I just find it very disheartening that the Armed Forces is now beginning to be seen as nothing but a chess piece it Bliars master plan for personal domination.
  7. woopert

    woopert LE Moderator

    The pertient question is this:

    With the current state of "diversity" how many of that 57% would not fight for the UK, but would fight AGAINST the UK in the name of some other interest. I'm thinking of the "Tipton taliban" especially, but it proves the point that times are changing with a greater preponderance of non-indigenous people in the UK. The challenge then is how to protect Britain's interests when a proportion of its own people lay their allegiance with a religion and not a state and would fight the state in the name of the religion.

    This isn't a rant against Islam (in fact it was for this reason that Catholics were always historically suspect, and why ironically enough a radical anti-western Imam could become PM but not a Papist by law), but it is an issue that needs addressing and not stifling by the lefties with cries of "racism" every time it's mentioned.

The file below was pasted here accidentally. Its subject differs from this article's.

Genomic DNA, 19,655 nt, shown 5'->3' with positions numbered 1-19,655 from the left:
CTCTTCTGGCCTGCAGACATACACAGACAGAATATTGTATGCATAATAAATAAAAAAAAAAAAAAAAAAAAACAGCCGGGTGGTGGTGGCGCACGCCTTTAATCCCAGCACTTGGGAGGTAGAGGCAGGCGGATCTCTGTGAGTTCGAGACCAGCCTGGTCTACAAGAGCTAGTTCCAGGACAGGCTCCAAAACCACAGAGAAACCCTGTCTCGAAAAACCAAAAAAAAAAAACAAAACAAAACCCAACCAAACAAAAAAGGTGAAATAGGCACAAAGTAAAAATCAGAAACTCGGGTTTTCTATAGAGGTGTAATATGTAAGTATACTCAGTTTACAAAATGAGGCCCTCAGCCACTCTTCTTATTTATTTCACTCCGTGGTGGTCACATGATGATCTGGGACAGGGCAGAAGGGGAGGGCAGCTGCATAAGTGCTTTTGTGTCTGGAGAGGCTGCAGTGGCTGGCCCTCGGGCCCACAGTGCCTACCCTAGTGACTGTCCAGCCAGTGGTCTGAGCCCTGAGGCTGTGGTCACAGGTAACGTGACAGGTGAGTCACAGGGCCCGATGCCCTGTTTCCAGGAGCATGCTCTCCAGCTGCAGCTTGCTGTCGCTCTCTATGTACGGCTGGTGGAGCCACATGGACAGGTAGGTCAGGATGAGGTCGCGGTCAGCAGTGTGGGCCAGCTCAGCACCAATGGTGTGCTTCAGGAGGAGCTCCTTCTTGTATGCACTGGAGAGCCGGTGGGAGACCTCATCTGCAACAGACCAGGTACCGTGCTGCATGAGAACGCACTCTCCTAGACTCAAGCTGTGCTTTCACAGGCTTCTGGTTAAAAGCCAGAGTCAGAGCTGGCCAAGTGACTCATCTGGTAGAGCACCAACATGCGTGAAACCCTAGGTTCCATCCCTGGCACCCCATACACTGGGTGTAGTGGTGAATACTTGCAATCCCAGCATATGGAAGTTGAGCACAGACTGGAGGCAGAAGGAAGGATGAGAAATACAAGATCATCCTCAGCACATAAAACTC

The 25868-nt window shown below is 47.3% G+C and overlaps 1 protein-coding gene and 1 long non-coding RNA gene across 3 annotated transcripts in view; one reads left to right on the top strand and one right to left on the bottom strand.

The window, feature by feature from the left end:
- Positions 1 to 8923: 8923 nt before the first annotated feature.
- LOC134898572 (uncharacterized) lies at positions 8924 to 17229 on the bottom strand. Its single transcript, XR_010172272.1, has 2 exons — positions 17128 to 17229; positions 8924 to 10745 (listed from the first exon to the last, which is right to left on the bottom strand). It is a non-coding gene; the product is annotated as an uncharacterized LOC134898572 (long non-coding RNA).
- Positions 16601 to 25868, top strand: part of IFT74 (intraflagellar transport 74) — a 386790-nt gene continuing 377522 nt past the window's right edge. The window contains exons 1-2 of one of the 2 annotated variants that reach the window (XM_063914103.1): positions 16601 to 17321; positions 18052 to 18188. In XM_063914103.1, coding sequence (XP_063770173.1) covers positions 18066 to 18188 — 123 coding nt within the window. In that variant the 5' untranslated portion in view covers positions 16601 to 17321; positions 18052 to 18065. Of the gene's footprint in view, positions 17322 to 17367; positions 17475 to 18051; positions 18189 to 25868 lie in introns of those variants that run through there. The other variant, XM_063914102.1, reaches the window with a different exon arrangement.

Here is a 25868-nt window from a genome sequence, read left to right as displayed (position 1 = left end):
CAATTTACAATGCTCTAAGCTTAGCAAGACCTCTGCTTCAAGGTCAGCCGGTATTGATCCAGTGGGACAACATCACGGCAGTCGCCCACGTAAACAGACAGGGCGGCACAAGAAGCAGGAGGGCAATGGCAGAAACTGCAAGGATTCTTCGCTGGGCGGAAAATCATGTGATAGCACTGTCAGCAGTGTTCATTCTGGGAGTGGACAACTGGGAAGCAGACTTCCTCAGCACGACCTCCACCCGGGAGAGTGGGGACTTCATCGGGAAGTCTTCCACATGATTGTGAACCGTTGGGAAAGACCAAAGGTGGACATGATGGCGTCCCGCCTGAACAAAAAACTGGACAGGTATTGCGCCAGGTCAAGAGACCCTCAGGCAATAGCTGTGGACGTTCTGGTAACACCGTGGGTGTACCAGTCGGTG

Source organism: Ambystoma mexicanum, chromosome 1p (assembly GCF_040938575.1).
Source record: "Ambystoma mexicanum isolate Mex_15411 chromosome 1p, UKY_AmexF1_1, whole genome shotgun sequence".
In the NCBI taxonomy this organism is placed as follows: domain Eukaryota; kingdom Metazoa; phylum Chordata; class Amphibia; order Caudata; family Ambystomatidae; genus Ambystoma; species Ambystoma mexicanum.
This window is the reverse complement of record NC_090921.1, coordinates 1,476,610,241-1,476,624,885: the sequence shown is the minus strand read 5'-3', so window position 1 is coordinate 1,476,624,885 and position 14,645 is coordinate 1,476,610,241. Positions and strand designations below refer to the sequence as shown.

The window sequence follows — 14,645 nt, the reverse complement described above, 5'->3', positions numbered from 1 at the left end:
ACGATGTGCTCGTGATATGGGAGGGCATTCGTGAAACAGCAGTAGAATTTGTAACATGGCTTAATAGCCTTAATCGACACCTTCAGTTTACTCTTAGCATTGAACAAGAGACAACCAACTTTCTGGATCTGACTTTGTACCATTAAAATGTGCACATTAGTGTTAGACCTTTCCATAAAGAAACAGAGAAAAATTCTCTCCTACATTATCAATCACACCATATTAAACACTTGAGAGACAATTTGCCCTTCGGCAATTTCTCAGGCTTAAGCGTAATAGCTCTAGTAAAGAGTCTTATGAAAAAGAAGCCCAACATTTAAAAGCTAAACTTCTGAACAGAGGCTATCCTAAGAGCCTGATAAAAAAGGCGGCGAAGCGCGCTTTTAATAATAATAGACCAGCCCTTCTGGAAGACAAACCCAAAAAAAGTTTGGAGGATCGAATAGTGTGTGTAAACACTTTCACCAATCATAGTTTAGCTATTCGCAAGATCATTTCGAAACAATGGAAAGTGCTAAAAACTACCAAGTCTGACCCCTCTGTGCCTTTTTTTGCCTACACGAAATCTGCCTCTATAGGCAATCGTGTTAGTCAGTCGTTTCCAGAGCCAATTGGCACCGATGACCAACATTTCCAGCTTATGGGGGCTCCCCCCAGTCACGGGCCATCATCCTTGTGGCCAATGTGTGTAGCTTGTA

8. One question that the chatterati seem to be ducking is, why would anyone in the UK want to die for Iraq?

    Too many "Those who would make up the bulk of the Army " type comments for my liking. The blokes that are in, by and large, do what our masters tell us. We might not like it, but it gets done.

    The writer seems to assume that the populace in general would be mobisied in time of war, issued with a complete set of military skills and later that day, fight the foe.

    Wrong wrong wrong.
  9. Not quite, a Papist can't become the Monarch, but said Imam could; Glorious Revolution et al (which was the last successful invasion of England... by the Dutch.....)
  10. So what's stopping you?
  11. I.d rather have someone looking after my back than any number who couldn't give a to*s and NDing into my back.

    Don't want to fight? Then how come every high street up and down this "green and pleasent" on friday and saturday night is full of idiots who want to ruin someone else's night out.

    As stated above "Who the F*** wants to die for some sh*thole like iraq?

    An angry BHB :evil:
  12. ViroBono

    ViroBono LE Moderator

    The onset of puberty, I think.
  13. Does anyone consider themelves fighting for there country? in my opinion a lot of servicemen have little patriotism and are in it for themselves. A reasonably secure job. Well paid, and if you can put up with the odd inconvienience of the odd tour and possible death you're laughin'. Loads of leave, sport and beer etc and some of the women aren't to bad either.
  14. Have you written your letter to Santa yet spikeboy